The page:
Simply put, the Baluga Theorem states that you should think twice about whether your one pair hand is good when you’re facing a raise (and especially a checkraise) on the turn. That’s not to say that one pair is never good, but a raise/checkraise on the turn from your opponent generally means he has a very good hand and warning bells should start ringing in your head. He’ll probably have at least top pair with a good kicker or some kind of combo draw (i.e. pair + draw, flush + straight draw).
Let’s look at an example.
Hero (Button) ($100.00)
Preflop: Hero is Button with J♠, K♣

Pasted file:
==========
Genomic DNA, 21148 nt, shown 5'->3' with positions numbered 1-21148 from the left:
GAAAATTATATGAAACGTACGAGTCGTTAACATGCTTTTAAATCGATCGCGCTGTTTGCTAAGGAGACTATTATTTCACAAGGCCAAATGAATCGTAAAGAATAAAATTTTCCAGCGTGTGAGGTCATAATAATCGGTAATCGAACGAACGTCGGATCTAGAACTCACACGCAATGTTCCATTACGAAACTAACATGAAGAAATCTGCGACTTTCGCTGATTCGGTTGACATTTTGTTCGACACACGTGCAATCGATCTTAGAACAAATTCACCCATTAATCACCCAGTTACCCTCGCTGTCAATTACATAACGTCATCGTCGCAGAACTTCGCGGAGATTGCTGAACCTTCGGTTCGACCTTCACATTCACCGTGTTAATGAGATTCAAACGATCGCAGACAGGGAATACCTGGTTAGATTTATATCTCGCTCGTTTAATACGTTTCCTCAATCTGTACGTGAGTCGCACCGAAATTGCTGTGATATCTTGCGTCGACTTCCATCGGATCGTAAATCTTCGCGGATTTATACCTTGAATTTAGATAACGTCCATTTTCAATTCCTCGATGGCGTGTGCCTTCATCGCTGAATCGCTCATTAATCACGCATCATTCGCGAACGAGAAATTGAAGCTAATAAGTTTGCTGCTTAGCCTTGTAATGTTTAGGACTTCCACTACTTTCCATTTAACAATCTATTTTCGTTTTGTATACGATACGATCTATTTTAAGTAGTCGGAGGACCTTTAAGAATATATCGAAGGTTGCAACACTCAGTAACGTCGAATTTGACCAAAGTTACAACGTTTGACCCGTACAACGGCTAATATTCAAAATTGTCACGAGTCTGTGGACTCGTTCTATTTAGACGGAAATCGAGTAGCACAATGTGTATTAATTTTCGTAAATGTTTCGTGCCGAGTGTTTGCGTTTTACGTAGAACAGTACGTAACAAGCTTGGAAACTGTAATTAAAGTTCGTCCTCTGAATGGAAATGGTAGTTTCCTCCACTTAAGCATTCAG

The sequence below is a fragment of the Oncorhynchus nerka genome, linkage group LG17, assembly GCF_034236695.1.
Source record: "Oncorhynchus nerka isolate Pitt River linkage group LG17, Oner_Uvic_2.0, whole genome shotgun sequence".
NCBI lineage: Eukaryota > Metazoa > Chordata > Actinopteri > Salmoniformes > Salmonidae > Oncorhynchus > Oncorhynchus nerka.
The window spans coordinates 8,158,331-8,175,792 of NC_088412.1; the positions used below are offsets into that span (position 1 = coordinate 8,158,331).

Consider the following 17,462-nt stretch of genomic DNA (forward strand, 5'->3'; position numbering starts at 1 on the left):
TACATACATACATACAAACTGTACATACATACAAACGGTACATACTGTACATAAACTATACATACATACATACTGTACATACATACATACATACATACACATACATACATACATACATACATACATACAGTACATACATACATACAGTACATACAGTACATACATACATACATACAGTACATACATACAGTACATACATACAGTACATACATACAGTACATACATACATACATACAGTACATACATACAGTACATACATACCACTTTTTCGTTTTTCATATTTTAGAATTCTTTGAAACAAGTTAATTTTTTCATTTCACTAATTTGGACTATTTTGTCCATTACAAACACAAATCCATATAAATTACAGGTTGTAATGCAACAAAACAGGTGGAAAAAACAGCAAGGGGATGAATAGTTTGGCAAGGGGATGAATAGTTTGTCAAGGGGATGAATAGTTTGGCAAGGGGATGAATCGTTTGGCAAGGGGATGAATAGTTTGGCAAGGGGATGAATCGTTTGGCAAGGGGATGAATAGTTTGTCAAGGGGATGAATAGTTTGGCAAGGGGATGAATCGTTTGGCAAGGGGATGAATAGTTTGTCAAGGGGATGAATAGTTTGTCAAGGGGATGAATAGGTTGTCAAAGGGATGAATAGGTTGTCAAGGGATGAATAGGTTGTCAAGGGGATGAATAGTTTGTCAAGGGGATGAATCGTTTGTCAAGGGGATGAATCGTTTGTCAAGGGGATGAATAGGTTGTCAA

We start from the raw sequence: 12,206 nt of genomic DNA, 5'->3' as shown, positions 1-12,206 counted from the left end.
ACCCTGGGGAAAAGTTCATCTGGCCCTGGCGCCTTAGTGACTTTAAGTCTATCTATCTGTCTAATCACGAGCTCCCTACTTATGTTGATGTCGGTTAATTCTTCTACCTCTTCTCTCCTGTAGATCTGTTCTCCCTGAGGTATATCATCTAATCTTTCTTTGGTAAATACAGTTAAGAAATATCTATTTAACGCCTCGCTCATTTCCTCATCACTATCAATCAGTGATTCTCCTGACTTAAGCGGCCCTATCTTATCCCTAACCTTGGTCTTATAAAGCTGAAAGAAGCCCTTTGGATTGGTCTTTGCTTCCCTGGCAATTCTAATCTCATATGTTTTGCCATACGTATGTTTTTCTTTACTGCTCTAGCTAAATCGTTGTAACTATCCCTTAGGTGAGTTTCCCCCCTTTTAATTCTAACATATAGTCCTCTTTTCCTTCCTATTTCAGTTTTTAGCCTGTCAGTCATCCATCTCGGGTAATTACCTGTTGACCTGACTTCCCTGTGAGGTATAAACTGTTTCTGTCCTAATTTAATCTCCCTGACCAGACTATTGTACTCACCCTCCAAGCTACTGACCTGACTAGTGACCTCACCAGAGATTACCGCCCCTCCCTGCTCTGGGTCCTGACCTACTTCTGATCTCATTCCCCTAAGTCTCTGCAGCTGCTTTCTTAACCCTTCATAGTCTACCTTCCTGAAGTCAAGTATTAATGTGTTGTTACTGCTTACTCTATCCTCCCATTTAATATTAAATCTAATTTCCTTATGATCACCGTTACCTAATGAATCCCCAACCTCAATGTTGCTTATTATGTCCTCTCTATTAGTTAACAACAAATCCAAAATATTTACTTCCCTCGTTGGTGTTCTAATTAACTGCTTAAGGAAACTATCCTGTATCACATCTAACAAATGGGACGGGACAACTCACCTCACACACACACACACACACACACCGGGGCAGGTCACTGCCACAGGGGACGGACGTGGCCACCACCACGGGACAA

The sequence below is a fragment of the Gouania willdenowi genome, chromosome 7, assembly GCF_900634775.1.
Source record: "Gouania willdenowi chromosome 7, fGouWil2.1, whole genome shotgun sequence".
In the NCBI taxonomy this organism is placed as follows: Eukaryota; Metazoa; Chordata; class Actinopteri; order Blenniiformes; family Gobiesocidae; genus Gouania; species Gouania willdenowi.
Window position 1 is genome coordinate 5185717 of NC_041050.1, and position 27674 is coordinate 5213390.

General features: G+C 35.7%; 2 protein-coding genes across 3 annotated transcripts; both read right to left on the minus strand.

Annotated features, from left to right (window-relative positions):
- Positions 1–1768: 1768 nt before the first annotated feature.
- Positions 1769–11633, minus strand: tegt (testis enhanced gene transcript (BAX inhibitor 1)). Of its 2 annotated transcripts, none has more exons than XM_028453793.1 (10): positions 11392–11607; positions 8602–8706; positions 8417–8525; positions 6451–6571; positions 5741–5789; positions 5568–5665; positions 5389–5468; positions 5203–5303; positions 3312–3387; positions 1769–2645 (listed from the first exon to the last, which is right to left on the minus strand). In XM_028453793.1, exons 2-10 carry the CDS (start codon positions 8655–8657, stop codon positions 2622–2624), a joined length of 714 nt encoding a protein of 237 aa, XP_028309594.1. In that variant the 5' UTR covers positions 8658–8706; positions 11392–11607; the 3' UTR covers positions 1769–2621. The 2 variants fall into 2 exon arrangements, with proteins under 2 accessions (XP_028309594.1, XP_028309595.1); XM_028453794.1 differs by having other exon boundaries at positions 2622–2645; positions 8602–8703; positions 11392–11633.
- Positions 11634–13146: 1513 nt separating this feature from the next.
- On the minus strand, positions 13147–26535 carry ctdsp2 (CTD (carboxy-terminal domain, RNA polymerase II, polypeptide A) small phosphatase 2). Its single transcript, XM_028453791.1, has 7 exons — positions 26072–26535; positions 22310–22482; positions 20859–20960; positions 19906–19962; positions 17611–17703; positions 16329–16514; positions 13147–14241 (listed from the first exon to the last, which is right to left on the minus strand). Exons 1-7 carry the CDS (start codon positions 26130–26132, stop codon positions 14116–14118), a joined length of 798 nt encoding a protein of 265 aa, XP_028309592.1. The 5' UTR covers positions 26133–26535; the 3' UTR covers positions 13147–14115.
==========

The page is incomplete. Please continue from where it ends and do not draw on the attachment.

Hero bets $3, SB calls $2
Flop: ($6) J♣, 5♦, 8♥ (2 players)
SB checks, Hero bets $5, SB calls $5
Turn: ($16) T♣ (2 players)
SB checks, Hero bets $12, SB raises to $38
We should probably fold here. Our one pair hand is rarely good and even if we are ahead of a draw, there are a lot of very dangerous cards that can come on the river that we would have to fold to. It is unlikely that JQ or worse would play it this way and we’re putting ourselves in an extremely poor spot if we call.
If your opponent is aware of the Baluga Theorem, raising or checkraising the turn as a bluff can be very profitable.
Medium-High: The Baluga Theorem was forged in 6max games, but it’s still pretty reliable for heads up.
In the next installment, we’ll talk about Clarkmeister’s Theorem.